What about the book?

I'm not sure I read this book.  I think I "waded through it."

Honestly, there is a really good reason why this book isn't particularly widely known--it isn't very good.  The book is primarily comprised of well-known stories about these women interspersed between lengthy descriptions of events in Henry VIII's life.  The reader doesn't get a good sense of either Margaret or Mary, although it can be argued that Margaret is a bit better covered and described.  The author doesn't seem to know the difference between research worth including in a book like this and research that doesn't add anything to the theme of the book.

On the bright side, Margaret's life is fairly well described, even if many details are left unrecorded.  Her life in Scotland, her problems with her second and third marriages, Scottish politics, and Margaret's general movements while Queen of Scotland are described as is her correspondence with Henry VIII.  The only part of Mary's life that is covered as well is her marriage to Louis XII and her subsequent marriage to Charles Brandon.  Margaret's character does come out in the narrative, but Mary's character is not very well described, regardless of the abundance of information about her available.  Margaret's marriages and their results are also covered fairly well, but Mary's marriage to Brandon is almost completely absent from the work. 

There are a lot of negatives to this book.  First, the author has a very difficult time sticking to the topic at hand.  Probably as much as 40% of the book is really about Henry VIII and the political events of the day without any attempt to fix Margaret or Mary into these events.  I found myself skipping through parts that didn't seem to have any relevance to the topic.  I think that, for a careful researcher, there is plenty of information out there on both Margaret and Mary, and it wouldn't be a stretch to write a 200 page book just about them and nothing else.  In addition, Perry includes details that quickly grow tiresome to the reader--for example, she meticulously covers what anyone, at any time, was wearing at any state event.  If you digitized this text and entered "cloth of gold" into a text search, it would come up more times than any other phrase.  There may be a few people out there who are really interested in what everyone was wearing, but, most readers are more interested in who the subjects are rather than what was on them.  And, there are many biographies of Henry VIII--there was no need to include so much information about him unless the subjects of the book were directly related to the events in question.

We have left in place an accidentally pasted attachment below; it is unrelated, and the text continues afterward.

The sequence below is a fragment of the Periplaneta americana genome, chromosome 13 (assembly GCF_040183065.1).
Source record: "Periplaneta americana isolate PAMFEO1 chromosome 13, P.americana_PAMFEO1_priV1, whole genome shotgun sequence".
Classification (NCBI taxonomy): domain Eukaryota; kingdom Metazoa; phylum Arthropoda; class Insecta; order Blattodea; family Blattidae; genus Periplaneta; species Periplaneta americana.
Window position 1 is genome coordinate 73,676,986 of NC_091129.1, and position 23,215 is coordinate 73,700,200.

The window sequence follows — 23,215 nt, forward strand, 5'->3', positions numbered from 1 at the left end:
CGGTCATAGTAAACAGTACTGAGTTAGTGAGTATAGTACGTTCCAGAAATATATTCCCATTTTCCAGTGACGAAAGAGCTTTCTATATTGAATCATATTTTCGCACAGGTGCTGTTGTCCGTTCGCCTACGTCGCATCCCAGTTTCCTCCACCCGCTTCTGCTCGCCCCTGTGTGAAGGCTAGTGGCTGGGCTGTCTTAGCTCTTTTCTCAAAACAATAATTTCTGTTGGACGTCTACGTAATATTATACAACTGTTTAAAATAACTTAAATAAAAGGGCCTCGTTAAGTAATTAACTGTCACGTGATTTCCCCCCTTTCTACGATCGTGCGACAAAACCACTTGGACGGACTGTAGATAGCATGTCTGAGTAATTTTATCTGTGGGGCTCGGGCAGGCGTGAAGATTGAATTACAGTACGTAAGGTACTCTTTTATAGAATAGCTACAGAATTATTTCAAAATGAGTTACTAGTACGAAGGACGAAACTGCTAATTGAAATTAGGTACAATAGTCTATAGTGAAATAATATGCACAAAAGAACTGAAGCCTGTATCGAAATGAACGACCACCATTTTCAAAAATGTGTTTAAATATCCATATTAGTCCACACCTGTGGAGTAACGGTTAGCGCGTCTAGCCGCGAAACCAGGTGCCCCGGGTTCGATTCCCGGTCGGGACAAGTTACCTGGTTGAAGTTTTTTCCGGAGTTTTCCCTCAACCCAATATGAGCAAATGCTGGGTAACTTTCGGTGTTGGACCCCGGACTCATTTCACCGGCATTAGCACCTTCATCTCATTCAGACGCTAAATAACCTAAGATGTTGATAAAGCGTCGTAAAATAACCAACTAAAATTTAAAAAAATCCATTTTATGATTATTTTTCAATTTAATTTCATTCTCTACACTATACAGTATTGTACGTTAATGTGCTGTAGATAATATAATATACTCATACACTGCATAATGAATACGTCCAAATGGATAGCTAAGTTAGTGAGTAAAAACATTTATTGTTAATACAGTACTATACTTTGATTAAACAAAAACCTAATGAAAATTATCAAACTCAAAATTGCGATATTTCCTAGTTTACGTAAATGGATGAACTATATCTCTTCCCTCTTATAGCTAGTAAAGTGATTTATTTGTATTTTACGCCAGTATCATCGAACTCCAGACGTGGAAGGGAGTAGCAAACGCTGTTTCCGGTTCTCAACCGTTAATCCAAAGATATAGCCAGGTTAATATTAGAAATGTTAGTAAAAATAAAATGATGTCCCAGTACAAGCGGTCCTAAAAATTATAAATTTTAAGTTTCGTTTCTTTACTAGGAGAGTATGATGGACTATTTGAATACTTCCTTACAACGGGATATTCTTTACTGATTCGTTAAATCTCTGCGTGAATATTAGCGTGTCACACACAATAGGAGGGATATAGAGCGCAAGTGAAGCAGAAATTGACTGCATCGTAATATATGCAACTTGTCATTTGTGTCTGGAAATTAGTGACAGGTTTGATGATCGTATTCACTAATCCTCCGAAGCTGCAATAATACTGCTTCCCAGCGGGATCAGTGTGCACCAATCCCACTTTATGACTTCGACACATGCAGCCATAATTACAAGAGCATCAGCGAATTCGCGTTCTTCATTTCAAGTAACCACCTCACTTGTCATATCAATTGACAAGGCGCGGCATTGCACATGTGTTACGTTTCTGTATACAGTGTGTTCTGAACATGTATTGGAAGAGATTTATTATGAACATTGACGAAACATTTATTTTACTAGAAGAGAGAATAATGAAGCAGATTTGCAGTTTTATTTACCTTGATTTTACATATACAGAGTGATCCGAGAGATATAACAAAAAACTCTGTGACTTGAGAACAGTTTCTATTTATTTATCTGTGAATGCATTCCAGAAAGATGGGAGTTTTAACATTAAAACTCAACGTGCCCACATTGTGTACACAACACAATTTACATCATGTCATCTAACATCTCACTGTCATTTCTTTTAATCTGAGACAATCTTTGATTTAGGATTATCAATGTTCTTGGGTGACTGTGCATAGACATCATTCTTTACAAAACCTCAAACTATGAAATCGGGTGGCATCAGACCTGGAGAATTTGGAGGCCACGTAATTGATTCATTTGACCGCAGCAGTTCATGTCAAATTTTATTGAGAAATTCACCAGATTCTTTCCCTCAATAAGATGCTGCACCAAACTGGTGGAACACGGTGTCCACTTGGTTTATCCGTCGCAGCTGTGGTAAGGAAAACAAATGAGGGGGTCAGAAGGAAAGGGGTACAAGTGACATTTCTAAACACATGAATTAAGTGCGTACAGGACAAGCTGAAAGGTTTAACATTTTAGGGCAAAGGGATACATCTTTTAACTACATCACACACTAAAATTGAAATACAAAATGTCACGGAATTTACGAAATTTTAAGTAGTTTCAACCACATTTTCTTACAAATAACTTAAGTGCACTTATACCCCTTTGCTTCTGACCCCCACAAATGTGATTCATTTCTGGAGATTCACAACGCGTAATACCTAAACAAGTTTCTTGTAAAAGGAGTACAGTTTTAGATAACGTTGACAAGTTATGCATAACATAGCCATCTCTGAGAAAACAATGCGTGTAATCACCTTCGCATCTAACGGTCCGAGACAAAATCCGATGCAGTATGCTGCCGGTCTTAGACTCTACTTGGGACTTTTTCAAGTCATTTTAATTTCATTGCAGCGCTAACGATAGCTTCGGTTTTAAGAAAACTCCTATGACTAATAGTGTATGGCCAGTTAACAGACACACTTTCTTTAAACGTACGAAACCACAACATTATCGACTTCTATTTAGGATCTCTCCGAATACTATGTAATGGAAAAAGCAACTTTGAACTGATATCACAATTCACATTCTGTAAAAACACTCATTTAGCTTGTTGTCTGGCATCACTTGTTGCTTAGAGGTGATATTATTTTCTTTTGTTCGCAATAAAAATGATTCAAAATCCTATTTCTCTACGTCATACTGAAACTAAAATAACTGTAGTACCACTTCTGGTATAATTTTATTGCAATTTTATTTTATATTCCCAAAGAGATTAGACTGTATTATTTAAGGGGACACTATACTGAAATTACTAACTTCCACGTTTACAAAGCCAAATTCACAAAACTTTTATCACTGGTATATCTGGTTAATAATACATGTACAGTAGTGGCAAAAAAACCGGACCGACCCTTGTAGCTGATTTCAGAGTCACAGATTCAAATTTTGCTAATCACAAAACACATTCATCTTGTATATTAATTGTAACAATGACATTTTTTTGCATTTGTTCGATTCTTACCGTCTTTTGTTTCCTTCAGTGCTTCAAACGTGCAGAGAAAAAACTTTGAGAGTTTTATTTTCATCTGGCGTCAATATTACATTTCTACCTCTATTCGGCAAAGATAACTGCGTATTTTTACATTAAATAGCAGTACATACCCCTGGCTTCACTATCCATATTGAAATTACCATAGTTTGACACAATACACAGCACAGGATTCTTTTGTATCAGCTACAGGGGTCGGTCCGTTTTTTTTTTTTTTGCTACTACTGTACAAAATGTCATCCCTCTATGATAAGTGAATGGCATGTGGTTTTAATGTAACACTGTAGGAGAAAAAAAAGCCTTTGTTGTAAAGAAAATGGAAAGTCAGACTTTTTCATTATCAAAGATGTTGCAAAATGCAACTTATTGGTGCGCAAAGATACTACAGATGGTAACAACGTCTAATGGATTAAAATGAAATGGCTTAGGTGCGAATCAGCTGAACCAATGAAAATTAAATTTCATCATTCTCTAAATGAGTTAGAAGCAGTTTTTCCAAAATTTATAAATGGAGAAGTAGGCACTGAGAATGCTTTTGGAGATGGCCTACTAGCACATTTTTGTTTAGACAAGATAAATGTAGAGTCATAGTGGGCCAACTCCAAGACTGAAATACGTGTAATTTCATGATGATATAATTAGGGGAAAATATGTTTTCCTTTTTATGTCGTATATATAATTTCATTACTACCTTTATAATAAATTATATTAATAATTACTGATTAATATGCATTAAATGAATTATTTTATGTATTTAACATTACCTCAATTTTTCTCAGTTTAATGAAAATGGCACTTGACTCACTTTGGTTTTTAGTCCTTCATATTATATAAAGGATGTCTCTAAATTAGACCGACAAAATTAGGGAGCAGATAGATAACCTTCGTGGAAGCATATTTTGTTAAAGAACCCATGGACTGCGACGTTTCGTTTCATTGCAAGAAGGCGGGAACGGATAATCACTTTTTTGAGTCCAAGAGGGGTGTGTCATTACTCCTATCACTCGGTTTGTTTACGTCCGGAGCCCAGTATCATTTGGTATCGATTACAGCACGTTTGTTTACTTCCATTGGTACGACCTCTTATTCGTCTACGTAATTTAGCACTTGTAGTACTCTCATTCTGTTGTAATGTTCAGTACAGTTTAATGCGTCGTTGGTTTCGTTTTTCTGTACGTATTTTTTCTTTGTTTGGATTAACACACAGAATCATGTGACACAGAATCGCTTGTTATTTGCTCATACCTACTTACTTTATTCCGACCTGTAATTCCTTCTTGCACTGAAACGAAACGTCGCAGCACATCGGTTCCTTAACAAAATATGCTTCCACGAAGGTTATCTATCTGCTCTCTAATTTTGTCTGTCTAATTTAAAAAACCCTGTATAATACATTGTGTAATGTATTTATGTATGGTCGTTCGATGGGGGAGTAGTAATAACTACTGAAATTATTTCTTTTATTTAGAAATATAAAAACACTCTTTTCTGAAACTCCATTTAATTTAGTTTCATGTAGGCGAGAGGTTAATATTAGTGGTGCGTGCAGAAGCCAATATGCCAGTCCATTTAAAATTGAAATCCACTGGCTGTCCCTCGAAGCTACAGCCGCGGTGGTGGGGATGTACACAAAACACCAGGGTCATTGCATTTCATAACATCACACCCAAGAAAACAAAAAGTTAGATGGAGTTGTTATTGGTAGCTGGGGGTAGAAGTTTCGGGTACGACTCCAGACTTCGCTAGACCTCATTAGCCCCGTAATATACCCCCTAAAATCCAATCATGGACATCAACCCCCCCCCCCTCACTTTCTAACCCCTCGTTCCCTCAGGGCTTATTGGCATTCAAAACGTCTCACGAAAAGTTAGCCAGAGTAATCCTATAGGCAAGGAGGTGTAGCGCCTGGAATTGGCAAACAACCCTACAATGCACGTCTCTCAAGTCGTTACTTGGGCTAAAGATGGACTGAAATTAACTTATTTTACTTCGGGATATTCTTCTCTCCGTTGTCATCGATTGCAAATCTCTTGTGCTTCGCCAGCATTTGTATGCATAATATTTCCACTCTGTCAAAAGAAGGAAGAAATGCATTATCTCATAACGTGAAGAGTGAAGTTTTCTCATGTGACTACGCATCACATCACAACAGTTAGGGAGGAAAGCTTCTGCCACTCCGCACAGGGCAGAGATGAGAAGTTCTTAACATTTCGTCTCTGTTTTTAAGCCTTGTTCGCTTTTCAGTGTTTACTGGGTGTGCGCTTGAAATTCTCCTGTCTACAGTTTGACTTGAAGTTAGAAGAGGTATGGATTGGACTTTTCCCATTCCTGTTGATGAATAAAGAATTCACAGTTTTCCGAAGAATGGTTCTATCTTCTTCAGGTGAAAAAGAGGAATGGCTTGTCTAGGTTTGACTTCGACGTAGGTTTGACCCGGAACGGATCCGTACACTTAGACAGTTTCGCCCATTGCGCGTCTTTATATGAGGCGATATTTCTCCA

The epilogue is unforgivably short.  The author expected to sum up Margaret's and Mary's story in a mere two pages.  What happened to their families is particularly significant, but the mention is brief, if it isn't completely absent.  Margaret's descendants eventually assumed the English throne after Henry VIII's daughter, Elizabeth, died childless in 1603.  Mary's granddaughter, Jane Grey, was thrust into the national spotlight after Edward VI's death when someone--or someones--attempted to disinherit Mary, Henry VIII's Catholic eldest daughter.  Jane was a very temporary Queen of England, if she could actually be called that, and was executed.  If anything, the epilogue discussing the significance of these women and their families should have been somewhat extensive.

Rating: A 4 for the few parts of the book that actually covered the topic.
Buy it or Borrow it: Don't do either.  I'm not aware of a biography of Margaret Tudor, but there is a new biography about Mary Tudor entitled: The Tudor Rose: Princess Mary, Henry VIII's Sister by Jennifer Draskau due out on September 1 that may be worthwhile.

1 comment:

Leanda de Lisle said...

I have done quite a bit on the two sisters in my new book Tudor: The Family Story. I have just posted an excerpt on Margaret for my blog. http://www.leandadelisle.com/blog/ Happy to send you one on Mary if you would like it for your blog. Not sure if you do that? best wishes